What is the Difference between DDS and DMD?

What is the difference between a dentist with DDS after his name and a dentist with DMD after his name?

Often, we get asked what the meanings of DDS and DMD are. Is one designation better than the other?

According to the American Dental Association (ADA), there is no difference between the two degrees. Dentists with either degree have graduated from an accredited dental school and are highly trained professionals in their fields. They have the same type of training and both fulfill the curriculum requirements set by the ADA. It’s up to the universities to determine what degree is awarded, either DDS (which stands for Doctor of Dental Surgery) or DMD (which stands for Doctor of Medicine in Dentistry).

Why should you go to a prosthodontic dental specialist?

We often get asked the question—why should I go to a prosthodontist, or a dentist that specializes in replacing missing teeth? This is a very good question. There are many dentists out there that claim to be specialists in prosthodontics. But a closer look is required.

The fact that the dentist took a weekend seminar in restoring implants does not make him/her a prosthodontist.  The American Dental Association does not recognize cosmetic dentistry or implantology as dental specialties. Dentists who advertise as cosmetic dentists or implantologists may not have any additional formal training beyond four years of dental school.  In fact, continuing education in ‘cosmetic/implant dentistry’ is largely unregulated. Patients should understand that there is a significant difference between residency trained specialists and dentists who have taken a weekend course on reconstructive dental work.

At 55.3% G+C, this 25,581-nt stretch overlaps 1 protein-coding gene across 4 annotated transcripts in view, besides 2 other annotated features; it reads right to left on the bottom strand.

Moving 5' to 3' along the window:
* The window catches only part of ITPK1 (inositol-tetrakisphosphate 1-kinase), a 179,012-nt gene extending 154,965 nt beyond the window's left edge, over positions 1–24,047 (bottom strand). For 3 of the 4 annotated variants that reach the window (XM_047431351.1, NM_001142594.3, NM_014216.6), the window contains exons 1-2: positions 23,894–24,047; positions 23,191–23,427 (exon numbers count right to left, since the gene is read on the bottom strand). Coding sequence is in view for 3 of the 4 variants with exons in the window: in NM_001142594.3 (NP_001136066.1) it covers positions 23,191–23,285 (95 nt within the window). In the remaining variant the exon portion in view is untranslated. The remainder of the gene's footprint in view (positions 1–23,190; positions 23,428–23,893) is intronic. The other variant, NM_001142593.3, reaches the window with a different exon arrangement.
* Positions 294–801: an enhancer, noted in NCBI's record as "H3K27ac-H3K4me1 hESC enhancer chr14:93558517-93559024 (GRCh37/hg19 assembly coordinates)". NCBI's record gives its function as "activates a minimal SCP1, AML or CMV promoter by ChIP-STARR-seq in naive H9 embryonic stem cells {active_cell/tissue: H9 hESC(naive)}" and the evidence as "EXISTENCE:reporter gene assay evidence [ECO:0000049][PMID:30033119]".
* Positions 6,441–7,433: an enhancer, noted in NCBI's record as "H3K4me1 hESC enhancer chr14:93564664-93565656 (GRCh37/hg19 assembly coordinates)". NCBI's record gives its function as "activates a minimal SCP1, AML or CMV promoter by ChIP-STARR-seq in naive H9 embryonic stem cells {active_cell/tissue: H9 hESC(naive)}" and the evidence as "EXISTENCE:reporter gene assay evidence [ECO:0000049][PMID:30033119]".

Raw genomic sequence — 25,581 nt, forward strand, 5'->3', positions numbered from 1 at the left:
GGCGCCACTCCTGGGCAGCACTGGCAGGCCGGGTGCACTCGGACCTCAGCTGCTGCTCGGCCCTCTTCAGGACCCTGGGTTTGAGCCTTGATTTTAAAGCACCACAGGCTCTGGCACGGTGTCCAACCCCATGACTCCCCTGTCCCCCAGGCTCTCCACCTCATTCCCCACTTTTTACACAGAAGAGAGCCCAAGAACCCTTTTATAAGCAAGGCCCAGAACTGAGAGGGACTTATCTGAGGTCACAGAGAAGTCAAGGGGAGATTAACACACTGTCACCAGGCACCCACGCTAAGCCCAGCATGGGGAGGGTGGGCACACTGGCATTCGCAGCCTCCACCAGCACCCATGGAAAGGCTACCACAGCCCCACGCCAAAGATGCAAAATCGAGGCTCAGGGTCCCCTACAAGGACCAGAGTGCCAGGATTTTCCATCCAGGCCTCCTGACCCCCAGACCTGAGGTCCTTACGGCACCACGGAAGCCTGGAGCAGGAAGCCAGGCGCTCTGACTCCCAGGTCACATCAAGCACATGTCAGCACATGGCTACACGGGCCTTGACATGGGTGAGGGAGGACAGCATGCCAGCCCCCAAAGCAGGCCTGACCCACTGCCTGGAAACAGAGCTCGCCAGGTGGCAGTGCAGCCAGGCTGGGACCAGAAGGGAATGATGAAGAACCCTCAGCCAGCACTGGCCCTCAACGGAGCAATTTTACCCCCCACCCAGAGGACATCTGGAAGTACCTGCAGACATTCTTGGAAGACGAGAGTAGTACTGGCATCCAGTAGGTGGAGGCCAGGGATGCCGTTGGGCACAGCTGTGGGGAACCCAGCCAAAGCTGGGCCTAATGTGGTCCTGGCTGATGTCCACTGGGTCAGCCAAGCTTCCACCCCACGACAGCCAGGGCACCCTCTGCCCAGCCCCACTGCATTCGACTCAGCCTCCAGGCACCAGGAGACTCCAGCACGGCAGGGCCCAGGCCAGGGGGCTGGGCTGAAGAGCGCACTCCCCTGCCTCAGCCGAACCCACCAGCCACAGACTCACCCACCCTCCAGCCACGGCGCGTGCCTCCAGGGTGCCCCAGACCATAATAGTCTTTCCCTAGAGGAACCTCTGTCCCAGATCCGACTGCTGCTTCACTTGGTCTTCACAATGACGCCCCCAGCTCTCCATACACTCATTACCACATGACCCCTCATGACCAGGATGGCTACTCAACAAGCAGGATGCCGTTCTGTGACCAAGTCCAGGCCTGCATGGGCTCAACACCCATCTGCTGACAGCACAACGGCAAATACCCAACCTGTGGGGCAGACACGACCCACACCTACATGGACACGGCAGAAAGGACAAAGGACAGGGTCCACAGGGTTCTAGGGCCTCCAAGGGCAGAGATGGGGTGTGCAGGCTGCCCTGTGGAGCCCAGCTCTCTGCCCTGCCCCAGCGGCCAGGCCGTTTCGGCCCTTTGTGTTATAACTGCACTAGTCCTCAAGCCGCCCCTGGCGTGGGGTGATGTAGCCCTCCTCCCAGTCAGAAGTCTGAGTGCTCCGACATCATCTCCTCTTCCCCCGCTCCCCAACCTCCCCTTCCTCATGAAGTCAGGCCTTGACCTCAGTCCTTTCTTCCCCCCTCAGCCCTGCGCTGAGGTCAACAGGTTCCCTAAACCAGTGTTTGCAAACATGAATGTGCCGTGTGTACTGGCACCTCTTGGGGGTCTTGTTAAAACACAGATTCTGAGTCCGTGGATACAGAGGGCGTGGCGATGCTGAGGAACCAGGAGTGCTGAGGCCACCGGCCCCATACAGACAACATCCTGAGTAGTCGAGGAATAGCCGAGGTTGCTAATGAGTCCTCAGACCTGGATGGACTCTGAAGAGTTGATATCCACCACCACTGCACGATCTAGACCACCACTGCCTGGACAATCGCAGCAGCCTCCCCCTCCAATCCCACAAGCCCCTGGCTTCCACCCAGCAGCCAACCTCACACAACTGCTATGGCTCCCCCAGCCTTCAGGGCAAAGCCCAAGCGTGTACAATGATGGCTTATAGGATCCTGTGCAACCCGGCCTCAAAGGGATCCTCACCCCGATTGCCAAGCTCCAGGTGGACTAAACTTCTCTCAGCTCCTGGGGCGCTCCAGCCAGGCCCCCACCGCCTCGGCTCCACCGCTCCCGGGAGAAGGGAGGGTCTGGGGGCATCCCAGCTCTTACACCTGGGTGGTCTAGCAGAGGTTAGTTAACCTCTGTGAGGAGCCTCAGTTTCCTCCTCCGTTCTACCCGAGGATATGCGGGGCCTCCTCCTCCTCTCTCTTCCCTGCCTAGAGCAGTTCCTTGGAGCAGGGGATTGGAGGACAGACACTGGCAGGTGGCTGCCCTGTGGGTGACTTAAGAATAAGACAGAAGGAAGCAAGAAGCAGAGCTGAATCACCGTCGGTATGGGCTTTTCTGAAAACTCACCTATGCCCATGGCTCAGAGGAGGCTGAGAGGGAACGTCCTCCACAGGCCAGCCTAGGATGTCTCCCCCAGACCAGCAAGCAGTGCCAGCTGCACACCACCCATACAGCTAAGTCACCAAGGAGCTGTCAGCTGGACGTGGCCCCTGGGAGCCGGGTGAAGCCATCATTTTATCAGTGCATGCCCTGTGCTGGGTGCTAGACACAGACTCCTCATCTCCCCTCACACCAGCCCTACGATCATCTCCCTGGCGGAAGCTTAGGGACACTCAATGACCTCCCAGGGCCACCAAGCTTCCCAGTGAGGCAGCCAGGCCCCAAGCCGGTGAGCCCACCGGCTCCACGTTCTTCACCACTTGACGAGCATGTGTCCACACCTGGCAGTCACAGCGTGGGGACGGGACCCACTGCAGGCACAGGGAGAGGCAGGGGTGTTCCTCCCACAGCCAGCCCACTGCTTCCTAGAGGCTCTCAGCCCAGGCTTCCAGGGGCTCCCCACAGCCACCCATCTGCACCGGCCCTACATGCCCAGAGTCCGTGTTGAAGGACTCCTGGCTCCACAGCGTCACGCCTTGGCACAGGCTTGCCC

The specialty practice of prosthodontics is one of the nine recognized specialties within the American Dental Association [ADA]. Prosthodontists have at least three years of advanced training following their dental school education. Prosthodontists are trained to replace missing teeth, gum tissues and bone in the mouth.

Most importantly, prosthodontists are trained to offer you all of your restorative options. Every patient is unique—there is no cookie-cutter solution. Prosthodontists specialize in the restoration and replacement of teeth.  Treatment can range from replacing a single tooth, multiple teeth or all of the teeth in the mouth.  Prosthodontists are the architects of your smile and often the ‘quarterbacks’ of your dental treatment plan, coordinating with your general dentist and other specialists to achieve optimal outcomes for your unique dental needs.

While many dentists can do some of these treatments, prosthodontists are the specialists trained for restoration and replacement of your teeth.  Because of their extensive training, prosthodontists can advise you of all of your options when it comes to tooth replacement, including the most complex full-mouth reconstruction cases!

Dr. Gulbransen and Dr.Recksiedler are both residency trained prosthodontists and would be happy to perform a thorough examination and advise you of your dental options.  Please contact our office for an appointment.